International News Desk – At Home: Lost and Found – Around the World: Good Mood Food

International News Desk – At Home: Lost and Found – Around the World: Good Mood Food

At Home: Lost and Found

Discovering lost shipwrecks can be a pastime both fascinating and moving. At the same time it can also be frustrating to try to understand the story of a submerged wreck. Whether It’s from initial impact or due to deterioration over time, the remains of ships are often in very poor condition.

However, as The Globe and Mail reports, a 105-year-old wreck was recently found deep in Lake Ontario?and It’s surprisingly well preserved.

The coal-bearing Queen of the Lakes, which sunk after springing a leak during a ?stiff gale in November 1906,? came to rest about ?60 to 90 metres? below the surface near the southern shore of Lake Ontario.

However, even after all this time the ?three masts . . . still stand erect,? largely thanks to the ?calm, frigid? waters surrounding the wreck. As undersea explorer Jim Kennard told reporters, ?When you have a temperature of . . . 39 degrees (3 degrees Celsius) and You’re at a depth where there’s no wave action or current,? only organisms like zebra or quagga mussels would ?damage the wood.?

Mr. Kennard is a shipwreck enthusiast and ?has helped find more than 20 wrecks in the Great Lakes? alone?and another 180 in other waterways.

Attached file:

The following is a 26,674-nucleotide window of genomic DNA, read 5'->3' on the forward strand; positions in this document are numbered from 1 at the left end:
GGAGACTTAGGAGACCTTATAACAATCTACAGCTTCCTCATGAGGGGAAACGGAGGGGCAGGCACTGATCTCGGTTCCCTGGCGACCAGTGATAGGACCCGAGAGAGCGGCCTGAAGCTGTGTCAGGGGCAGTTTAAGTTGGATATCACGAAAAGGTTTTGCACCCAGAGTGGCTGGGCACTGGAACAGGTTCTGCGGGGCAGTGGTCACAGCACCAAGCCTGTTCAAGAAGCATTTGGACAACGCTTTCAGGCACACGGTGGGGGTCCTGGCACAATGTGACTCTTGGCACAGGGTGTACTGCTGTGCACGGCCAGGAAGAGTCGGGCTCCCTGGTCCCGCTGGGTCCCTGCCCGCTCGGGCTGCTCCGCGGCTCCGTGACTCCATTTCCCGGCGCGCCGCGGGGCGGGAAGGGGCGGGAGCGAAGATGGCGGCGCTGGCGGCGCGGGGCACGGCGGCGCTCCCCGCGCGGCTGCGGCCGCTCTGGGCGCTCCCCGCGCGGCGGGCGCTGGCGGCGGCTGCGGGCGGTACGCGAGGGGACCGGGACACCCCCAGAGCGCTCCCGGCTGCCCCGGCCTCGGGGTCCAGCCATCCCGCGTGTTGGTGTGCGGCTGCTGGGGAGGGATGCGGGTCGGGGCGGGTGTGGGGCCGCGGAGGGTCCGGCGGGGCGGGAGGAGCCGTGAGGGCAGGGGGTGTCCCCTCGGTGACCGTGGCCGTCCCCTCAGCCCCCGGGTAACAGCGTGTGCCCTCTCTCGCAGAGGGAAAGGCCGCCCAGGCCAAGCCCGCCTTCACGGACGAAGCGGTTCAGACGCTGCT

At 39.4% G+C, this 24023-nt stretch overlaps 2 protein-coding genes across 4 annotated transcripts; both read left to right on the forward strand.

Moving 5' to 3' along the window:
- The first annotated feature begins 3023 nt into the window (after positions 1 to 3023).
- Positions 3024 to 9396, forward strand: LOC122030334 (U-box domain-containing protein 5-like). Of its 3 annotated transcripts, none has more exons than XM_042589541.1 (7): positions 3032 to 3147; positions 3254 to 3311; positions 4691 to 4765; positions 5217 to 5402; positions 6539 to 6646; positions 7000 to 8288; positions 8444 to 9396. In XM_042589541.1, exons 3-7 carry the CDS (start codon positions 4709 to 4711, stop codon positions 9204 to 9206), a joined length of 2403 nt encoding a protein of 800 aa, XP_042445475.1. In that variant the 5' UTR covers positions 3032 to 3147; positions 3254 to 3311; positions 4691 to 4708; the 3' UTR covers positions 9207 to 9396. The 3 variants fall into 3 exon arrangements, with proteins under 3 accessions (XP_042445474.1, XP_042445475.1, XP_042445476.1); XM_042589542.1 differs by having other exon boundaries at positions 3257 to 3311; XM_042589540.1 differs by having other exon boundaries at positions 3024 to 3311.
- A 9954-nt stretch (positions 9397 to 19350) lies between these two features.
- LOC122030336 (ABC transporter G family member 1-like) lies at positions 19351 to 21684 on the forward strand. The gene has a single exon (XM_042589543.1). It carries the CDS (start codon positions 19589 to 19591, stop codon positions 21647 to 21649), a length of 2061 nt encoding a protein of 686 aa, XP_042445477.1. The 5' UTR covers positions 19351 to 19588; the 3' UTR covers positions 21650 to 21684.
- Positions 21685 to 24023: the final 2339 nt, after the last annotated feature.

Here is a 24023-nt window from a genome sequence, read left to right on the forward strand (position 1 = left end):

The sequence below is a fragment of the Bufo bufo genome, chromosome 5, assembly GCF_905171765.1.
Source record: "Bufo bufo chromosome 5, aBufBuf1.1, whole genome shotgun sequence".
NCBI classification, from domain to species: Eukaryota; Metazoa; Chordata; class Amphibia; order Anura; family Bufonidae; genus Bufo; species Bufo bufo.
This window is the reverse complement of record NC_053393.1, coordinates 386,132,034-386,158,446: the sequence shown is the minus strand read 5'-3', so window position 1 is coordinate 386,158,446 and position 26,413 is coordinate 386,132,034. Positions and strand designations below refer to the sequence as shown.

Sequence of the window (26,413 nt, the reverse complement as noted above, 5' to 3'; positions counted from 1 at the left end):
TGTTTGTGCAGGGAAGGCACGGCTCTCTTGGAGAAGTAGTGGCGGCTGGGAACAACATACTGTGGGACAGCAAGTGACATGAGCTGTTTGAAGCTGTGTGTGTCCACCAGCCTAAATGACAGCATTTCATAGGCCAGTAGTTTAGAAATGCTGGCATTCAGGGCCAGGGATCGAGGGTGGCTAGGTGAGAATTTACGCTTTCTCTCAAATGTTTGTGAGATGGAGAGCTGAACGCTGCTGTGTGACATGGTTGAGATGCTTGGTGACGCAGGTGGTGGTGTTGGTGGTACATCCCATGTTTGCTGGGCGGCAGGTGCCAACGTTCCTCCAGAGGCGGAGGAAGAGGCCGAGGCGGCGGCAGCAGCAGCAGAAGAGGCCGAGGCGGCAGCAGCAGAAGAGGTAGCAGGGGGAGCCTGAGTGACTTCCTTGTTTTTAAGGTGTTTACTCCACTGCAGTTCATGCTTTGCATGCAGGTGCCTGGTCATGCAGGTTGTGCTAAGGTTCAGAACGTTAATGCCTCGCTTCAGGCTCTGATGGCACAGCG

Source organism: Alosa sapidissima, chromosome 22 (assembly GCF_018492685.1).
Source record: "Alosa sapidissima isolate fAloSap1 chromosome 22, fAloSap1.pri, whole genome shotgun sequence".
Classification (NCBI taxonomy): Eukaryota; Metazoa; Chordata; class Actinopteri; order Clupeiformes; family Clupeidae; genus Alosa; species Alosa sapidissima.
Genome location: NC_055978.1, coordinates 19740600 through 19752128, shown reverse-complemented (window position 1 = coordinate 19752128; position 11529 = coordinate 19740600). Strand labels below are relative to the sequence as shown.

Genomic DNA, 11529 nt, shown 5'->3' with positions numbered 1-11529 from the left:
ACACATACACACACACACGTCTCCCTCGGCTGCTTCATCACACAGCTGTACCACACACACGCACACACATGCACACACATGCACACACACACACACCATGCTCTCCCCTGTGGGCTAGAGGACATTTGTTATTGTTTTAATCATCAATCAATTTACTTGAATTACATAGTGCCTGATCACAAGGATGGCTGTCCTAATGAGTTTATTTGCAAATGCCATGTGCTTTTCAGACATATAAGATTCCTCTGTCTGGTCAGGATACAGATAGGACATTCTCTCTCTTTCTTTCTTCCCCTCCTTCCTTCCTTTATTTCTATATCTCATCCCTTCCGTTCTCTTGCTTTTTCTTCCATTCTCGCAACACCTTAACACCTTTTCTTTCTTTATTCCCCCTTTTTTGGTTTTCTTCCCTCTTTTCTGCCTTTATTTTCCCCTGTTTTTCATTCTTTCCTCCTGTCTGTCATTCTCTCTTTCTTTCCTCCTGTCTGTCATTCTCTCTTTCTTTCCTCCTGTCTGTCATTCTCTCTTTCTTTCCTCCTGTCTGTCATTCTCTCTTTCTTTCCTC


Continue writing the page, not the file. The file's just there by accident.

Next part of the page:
Around the World: Good Mood Food

Got the blues? Chances are you feel drawn toward an unhealthy snack. Comfort food is aptly named: it really does seem to make us feel better, even if in the longer term it’ll hurt us physically. But is the effect all in our heads? According to recent research, maybe not.

As The Toronto Star‘s reports, a new study suggests that eating a fatty treat ?boosts mood, even when you don’t know you’ve eaten it.?

In order to bypass the senses, the study’s participants were ?given a . . . solution through the stomach.? They were unaware whether their solution contained fatty acids or whether it was simply a saline solution.

The researchers ?induced a darker mood? through sad music and pictures, and monitored the participants? reactions. The results: those who ?unknowingly had the fatty acid in their stomachs . . . reported feeling 50 per cent less sad.?

Regardless, the researchers do not recommend seeking out junk food as a panacea to life’s woes. Although, as endocrinologist and study co-author Giovanni Cizza told reporters, we ?do that anyway.?